Are women's Frats for you? 
Think positive! 

Come meet us during rush on Octo- 
ber 1 to 12. 

Lunches, coffees and dinners 
served. Look in Today column and 
Classified ads of Daily for when and 
where. Great time to make friends 
and run into old ones you haven't 
seen in a while. Hope to meet you. 
Just drop in. 

CAMERA CLUB 
For information on Camera Club 
membership and the beginners' 
course, please check the bulletin 
board outside the darkroom (Union 
B10). 

MURDER AT McGILL 
Round 1 of our annual 
death-defying game is about to 
commence. Rules are as follows: 
1; Eligibility: Any member of 
the McGill community may 
participate — students,' faculty or 
staff. 

2. Registration; Sign up at the 
Union Box Office between Sept. 
24 and Sept. 28. Warning - NO 
late entries can be accepted. 

3. Pick up your personalized 
game card from the Union Box 
Office on October 1st. 

4. Each entrant receives a list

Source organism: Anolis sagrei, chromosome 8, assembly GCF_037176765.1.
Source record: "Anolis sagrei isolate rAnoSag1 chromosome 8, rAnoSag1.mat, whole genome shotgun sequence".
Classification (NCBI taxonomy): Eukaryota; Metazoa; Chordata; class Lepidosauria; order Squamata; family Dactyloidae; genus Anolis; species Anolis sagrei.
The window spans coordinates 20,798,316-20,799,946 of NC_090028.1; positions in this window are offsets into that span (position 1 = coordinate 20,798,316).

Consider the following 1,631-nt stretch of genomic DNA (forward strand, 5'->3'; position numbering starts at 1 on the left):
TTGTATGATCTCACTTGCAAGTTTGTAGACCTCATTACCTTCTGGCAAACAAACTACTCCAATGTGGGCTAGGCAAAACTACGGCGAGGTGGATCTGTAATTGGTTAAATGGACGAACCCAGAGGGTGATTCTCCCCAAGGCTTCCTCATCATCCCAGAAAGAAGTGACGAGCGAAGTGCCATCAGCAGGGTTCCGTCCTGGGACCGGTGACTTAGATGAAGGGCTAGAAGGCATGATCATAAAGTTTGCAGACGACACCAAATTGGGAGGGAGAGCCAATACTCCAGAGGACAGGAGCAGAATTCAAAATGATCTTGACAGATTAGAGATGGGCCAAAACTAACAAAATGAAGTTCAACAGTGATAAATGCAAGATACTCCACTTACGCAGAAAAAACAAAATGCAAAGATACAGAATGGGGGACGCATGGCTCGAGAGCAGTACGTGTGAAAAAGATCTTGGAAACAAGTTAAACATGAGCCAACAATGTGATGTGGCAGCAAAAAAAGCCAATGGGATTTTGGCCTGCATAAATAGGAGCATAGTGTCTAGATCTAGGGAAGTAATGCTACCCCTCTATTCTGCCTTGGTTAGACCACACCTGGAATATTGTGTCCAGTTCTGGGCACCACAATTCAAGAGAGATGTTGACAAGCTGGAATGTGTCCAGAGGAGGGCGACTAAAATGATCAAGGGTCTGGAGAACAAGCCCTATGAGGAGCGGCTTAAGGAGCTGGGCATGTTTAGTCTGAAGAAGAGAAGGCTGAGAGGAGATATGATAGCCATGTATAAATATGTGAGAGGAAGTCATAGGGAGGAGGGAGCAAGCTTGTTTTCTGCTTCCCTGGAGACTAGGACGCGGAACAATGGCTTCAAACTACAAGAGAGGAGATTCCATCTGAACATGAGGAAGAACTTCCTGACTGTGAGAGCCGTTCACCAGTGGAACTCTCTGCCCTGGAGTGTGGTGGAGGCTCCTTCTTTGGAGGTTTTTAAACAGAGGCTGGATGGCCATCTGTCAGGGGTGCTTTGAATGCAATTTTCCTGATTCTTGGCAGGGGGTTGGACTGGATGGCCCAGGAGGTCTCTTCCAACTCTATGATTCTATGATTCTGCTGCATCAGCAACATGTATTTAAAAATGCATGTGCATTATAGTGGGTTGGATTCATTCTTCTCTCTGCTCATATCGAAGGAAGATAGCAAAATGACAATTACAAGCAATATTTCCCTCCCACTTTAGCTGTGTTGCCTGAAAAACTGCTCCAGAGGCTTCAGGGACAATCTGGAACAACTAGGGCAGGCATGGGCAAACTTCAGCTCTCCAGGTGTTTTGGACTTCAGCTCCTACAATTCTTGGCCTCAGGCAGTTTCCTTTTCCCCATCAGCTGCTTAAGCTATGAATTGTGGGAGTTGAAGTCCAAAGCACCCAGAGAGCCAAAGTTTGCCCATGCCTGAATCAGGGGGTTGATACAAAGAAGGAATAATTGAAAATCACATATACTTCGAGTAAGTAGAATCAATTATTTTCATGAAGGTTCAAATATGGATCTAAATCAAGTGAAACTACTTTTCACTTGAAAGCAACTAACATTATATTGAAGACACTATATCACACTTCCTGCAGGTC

of five names of other entrants, 
plus two "lives". 

5. The object of the game is to 
"murder" these victims in the 
most ingenious possible way. No 



victim may be killed more than 
once by any one murderer, and 
the entrant must only murder the 
victims on his own list. 

6. When an entrant is 
murdered, he must surrender one 
of his lives to his murderer. 
(However, lives of previous' 
victims may be surrendered in 
place of the entrant's own lives.) 

7. Round 1 will run from Oct. 1 
until midnight on Oct. 31. Players 
who have 4 or more lives in their 
possession at the end of the round 
should turn them in at the Union 
Box Office in order to qualify for 
Mastermurder. 

8. Mastermurder will be played 
from March 6 to March 20 with a 
different set of rules which will 
remain secret until that time. The 
winners of Mastermurder receive 
appropriate prizes in recognition 
of their superior necromantic 
skills. 

If you still have questions about 
NSE leave a note at the Union 
Box Office and we'll "be in touch 
with you". 

The Nccrophilic Studies Ex- 
periment lives! 

Till death do us part, 
N1&N2 

LATE REGISTRATION 

Late registration will take place 
at Red path Hall on Monday, Oc- 
tober 1 between 9 a.m. and 5 p.m. 
This is the final date for all students 
to register. 

JUMP FOR JOY! 

Now's your chance to do what 
you've always dreamed of, the